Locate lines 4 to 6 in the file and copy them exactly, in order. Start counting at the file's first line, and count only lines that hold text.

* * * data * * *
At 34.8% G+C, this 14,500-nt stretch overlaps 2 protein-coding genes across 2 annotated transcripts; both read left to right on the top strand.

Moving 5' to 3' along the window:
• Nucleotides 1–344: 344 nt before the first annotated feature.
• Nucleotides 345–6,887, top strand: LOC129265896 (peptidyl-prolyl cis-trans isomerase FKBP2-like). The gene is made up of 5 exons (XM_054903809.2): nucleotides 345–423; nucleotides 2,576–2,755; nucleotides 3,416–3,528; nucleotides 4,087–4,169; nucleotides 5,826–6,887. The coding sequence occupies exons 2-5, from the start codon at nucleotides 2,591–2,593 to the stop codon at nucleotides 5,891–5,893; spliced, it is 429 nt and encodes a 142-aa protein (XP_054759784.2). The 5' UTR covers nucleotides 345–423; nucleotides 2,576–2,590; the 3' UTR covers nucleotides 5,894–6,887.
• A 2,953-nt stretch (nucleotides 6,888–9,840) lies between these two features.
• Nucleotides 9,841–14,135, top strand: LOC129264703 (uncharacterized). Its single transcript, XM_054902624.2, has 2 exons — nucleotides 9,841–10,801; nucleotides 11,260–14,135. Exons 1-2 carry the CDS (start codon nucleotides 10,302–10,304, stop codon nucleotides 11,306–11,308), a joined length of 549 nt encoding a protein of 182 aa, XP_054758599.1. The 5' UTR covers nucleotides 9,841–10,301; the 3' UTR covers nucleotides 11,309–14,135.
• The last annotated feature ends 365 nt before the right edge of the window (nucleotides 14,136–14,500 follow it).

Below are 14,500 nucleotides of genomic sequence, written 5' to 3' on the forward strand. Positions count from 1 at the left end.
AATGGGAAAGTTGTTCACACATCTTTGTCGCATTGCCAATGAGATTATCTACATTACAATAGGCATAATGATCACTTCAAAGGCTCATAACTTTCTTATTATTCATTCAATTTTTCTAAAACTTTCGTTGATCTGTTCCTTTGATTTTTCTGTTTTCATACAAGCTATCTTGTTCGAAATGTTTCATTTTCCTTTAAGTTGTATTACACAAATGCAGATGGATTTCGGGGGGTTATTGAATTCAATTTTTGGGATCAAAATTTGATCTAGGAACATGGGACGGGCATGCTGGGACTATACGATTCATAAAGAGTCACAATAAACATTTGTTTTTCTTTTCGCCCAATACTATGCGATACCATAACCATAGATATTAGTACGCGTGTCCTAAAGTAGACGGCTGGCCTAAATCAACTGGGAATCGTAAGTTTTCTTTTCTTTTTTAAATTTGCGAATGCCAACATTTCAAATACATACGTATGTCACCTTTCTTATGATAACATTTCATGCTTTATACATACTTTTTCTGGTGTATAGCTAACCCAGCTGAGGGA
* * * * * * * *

• Nucleotides 345–6,887, top strand: LOC129265896 (peptidyl-prolyl cis-trans isomerase FKBP2-like). The gene is made up of 5 exons (XM_054903809.2): nucleotides 345–423; nucleotides 2,576–2,755; nucleotides 3,416–3,528; nucleotides 4,087–4,169; nucleotides 5,826–6,887. The coding sequence occupies exons 2-5, from the start codon at nucleotides 2,591–2,593 to the stop codon at nucleotides 5,891–5,893; spliced, it is 429 nt and encodes a 142-aa protein (XP_054759784.2). The 5' UTR covers nucleotides 345–423; nucleotides 2,576–2,590; the 3' UTR covers nucleotides 5,894–6,887.
• A 2,953-nt stretch (nucleotides 6,888–9,840) lies between these two features.
• Nucleotides 9,841–14,135, top strand: LOC129264703 (uncharacterized). Its single transcript, XM_054902624.2, has 2 exons — nucleotides 9,841–10,801; nucleotides 11,260–14,135. Exons 1-2 carry the CDS (start codon nucleotides 10,302–10,304, stop codon nucleotides 11,306–11,308), a joined length of 549 nt encoding a protein of 182 aa, XP_054758599.1. The 5' UTR covers nucleotides 9,841–10,301; the 3' UTR covers nucleotides 11,309–14,135.